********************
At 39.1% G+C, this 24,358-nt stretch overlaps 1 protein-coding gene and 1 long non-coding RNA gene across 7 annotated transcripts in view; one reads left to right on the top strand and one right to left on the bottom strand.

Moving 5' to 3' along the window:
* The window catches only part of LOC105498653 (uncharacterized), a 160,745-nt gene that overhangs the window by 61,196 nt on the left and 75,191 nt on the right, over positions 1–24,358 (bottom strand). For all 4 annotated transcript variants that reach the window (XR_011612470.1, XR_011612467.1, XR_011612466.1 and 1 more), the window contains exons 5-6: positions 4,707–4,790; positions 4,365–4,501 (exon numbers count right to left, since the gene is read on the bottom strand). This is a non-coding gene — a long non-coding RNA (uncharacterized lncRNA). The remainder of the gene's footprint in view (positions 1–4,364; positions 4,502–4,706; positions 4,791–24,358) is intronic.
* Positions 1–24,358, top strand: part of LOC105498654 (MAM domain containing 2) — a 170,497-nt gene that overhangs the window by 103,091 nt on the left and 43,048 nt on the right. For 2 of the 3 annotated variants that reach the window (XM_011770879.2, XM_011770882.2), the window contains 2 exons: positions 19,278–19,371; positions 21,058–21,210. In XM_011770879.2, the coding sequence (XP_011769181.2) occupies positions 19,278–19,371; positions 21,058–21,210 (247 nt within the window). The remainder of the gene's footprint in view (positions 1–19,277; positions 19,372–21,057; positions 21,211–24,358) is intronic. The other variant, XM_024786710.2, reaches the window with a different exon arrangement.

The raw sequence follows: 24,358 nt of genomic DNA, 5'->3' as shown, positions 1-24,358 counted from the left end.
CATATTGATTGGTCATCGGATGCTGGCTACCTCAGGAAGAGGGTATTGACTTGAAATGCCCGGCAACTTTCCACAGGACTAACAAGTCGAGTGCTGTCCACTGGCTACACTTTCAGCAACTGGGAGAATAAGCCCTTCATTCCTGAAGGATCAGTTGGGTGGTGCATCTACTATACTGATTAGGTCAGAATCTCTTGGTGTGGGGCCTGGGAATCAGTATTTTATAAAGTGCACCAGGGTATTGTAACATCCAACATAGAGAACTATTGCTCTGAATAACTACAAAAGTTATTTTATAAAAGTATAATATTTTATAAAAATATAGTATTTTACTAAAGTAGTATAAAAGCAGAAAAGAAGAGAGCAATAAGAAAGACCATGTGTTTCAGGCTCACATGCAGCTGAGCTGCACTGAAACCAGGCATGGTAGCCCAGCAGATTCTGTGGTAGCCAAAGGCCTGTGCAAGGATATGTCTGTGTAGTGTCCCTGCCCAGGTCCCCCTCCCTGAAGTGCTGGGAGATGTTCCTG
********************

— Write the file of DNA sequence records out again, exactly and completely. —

At 39.1% G+C, this 24,358-nt stretch overlaps 1 protein-coding gene and 1 long non-coding RNA gene across 7 annotated transcripts in view; one reads left to right on the top strand and one right to left on the bottom strand.

Moving 5' to 3' along the window:
* The window catches only part of LOC105498653 (uncharacterized), a 160,745-nt gene that overhangs the window by 61,196 nt on the left and 75,191 nt on the right, over positions 1–24,358 (bottom strand). For all 4 annotated transcript variants that reach the window (XR_011612470.1, XR_011612467.1, XR_011612466.1 and 1 more), the window contains exons 5-6: positions 4,707–4,790; positions 4,365–4,501 (exon numbers count right to left, since the gene is read on the bottom strand). This is a non-coding gene — a long non-coding RNA (uncharacterized lncRNA). The remainder of the gene's footprint in view (positions 1–4,364; positions 4,502–4,706; positions 4,791–24,358) is intronic.
* Positions 1–24,358, top strand: part of LOC105498654 (MAM domain containing 2) — a 170,497-nt gene that overhangs the window by 103,091 nt on the left and 43,048 nt on the right. For 2 of the 3 annotated variants that reach the window (XM_011770879.2, XM_011770882.2), the window contains 2 exons: positions 19,278–19,371; positions 21,058–21,210. In XM_011770879.2, the coding sequence (XP_011769181.2) occupies positions 19,278–19,371; positions 21,058–21,210 (247 nt within the window). The remainder of the gene's footprint in view (positions 1–19,277; positions 19,372–21,057; positions 21,211–24,358) is intronic. The other variant, XM_024786710.2, reaches the window with a different exon arrangement.

The raw sequence follows: 24,358 nt of genomic DNA, 5'->3' as shown, positions 1-24,358 counted from the left end.
CATATTGATTGGTCATCGGATGCTGGCTACCTCAGGAAGAGGGTATTGACTTGAAATGCCCGGCAACTTTCCACAGGACTAACAAGTCGAGTGCTGTCCACTGGCTACACTTTCAGCAACTGGGAGAATAAGCCCTTCATTCCTGAAGGATCAGTTGGGTGGTGCATCTACTATACTGATTAGGTCAGAATCTCTTGGTGTGGGGCCTGGGAATCAGTATTTTATAAAGTGCACCAGGGTATTGTAACATCCAACATAGAGAACTATTGCTCTGAATAACTACAAAAGTTATTTTATAAAAGTATAATATTTTATAAAAATATAGTATTTTACTAAAGTAGTATAAAAGCAGAAAAGAAGAGAGCAATAAGAAAGACCATGTGTTTCAGGCTCACATGCAGCTGAGCTGCACTGAAACCAGGCATGGTAGCCCAGCAGATTCTGTGGTAGCCAAAGGCCTGTGCAAGGATATGTCTGTGTAGTGTCCCTGCCCAGGTCCCCCTCCCTGAAGTGCTGGGAGATGTTCCTG